Twenty-four little blueberry mini-pies — okay, tarts — all pour moi. La vie est dure.
The demands of the generator and losing my voice again made sweet desserts essential. Yes, I’m f—cking mute again. After three weeks of the best speaking I’ve done in two years. I can’t protect myself from things like power failures, yet that seems to be the reason for the regression.
The generator was perfect; it got so many important things running in the house. But in spite of my adaptations and how wonderfully it works my broken brain took a huge step backward. I’ll recover my speech but it may take up to six weeks.
The Cooper’s Hawk was back and I’m proud I noticed it. I thought, at first, it was an owl. I was hoping it was because it would be a new bird on my list of birds seen.
And I bought a sewing machine. I’ve long wanted one. It’s just a nice simple machine but it’ll take pride of place in my studio. I love fabric; beautiful fabric is practical art. And for making costumes and curtains for a marionette theatre it will be very practical.
Sheba is enjoying walks more each day, particularly coming home.
When I was a teenager, three friends and I went to Laurel Lynn Riding Academy to rent horses and go riding. They were plugs, our horses; they just toddled along the trail, slow as molasses. And they’d stop to eat things, paying absolutely no attention to our instructions. The only good part was eating berries along the way.
But once we turned around it was a very different story. All four horses took off at a gallop. Doug fell off as soon as his horse bolted. My saddle slid sideways off the horse, I fell off and my foot got caught in the stirrup. I was dragged for quite a while and I thought I’d be badly hurt when we crossed the road but my foot came loose just before. Marilyn fell off before the road too and Martin fell off somewhere on the other side of the road. All four of our horses arrived back at Laurel Lynn without us and we were all limping (and laughing) when we arrived back.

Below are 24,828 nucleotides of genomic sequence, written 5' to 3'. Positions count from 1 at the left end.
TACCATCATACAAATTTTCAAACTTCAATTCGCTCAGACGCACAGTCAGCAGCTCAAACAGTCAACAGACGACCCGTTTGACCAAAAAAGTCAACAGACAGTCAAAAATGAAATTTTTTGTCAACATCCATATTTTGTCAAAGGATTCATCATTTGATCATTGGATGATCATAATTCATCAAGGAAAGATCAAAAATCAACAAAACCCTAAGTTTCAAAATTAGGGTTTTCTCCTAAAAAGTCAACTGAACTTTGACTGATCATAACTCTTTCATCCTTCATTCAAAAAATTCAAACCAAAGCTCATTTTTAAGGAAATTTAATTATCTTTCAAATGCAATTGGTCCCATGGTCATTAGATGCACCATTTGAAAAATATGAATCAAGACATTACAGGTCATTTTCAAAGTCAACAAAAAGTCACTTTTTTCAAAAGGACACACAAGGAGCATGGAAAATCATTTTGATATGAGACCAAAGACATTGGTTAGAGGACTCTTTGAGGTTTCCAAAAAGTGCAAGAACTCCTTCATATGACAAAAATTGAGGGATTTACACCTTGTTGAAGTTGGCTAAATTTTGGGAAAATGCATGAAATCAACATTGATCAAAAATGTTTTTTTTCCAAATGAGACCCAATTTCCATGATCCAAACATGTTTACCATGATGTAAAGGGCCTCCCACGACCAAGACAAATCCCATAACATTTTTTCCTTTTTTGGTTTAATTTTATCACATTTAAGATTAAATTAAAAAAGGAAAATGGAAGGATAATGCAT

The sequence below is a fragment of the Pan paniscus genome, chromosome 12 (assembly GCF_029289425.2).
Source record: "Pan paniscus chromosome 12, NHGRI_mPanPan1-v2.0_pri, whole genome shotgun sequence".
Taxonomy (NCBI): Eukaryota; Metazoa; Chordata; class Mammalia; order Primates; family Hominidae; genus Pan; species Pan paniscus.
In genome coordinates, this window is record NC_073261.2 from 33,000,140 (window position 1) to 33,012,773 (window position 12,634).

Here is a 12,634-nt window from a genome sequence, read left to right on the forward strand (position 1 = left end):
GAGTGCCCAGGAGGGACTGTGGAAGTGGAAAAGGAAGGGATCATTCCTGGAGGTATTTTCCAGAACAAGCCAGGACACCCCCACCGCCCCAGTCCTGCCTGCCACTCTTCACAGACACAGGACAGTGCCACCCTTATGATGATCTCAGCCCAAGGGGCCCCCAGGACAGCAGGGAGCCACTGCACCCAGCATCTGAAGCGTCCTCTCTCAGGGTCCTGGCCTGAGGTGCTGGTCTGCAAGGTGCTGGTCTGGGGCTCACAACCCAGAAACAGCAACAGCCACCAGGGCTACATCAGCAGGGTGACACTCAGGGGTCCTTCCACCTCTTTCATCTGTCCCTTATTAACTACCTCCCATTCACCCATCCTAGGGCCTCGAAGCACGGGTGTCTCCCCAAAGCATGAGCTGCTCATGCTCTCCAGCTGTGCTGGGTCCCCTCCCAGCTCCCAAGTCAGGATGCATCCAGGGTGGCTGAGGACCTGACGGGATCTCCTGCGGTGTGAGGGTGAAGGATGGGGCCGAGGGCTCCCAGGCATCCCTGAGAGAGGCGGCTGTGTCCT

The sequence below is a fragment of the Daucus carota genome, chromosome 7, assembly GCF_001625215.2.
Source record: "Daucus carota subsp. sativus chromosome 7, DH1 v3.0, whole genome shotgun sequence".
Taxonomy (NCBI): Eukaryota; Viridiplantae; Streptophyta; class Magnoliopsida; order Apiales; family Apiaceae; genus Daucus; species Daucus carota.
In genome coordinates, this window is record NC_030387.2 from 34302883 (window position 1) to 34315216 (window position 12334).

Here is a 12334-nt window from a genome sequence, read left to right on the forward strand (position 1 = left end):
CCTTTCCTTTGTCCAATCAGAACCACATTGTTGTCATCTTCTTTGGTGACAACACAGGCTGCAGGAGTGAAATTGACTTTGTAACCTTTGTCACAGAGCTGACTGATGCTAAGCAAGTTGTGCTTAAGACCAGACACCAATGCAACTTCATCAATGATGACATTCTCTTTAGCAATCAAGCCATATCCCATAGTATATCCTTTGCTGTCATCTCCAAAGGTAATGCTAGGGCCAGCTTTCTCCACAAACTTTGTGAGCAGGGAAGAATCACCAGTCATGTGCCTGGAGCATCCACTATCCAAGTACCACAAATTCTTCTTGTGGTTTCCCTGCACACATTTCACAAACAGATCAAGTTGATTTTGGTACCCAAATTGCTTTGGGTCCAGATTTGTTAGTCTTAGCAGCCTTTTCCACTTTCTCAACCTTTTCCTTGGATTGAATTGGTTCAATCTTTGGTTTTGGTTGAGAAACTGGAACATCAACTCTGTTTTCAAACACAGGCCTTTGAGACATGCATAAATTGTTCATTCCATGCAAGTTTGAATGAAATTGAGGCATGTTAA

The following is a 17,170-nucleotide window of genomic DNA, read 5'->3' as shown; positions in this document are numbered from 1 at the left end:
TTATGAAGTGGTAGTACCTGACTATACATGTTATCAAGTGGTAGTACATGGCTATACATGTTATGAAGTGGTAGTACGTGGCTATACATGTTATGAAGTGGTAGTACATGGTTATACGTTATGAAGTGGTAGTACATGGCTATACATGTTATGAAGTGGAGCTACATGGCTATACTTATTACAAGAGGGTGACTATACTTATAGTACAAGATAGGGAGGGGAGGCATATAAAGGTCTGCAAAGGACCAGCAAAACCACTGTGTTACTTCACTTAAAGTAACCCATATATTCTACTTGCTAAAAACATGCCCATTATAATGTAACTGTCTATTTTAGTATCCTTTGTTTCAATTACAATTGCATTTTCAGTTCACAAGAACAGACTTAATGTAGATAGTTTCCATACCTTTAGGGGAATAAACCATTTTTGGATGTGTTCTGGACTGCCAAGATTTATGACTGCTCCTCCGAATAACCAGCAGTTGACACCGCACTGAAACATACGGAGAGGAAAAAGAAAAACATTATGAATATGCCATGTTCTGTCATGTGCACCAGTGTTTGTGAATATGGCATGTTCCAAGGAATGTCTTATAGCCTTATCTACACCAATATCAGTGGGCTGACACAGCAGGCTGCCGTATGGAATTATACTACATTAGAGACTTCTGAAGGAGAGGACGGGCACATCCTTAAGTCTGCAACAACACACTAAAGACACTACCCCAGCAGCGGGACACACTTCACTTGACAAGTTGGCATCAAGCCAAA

Sheba’s like that; she’s a bullet on the way home.
Today Darrell finishes the studio. Tomorrow I move in. Orgasm.
Sometime soon he’ll bring up the sunroom. I doubt we’ll move right into it. I think he has work to do for other clients and I’m fine with waiting. He’s told me he’s waiting for plans and financial information from a company in Lantzville.
He and his wife, Elaine, are really dynamic; they’ll be on top of the firm in Lantzville so I can relax. I’ll hear as soon as he knows anything.
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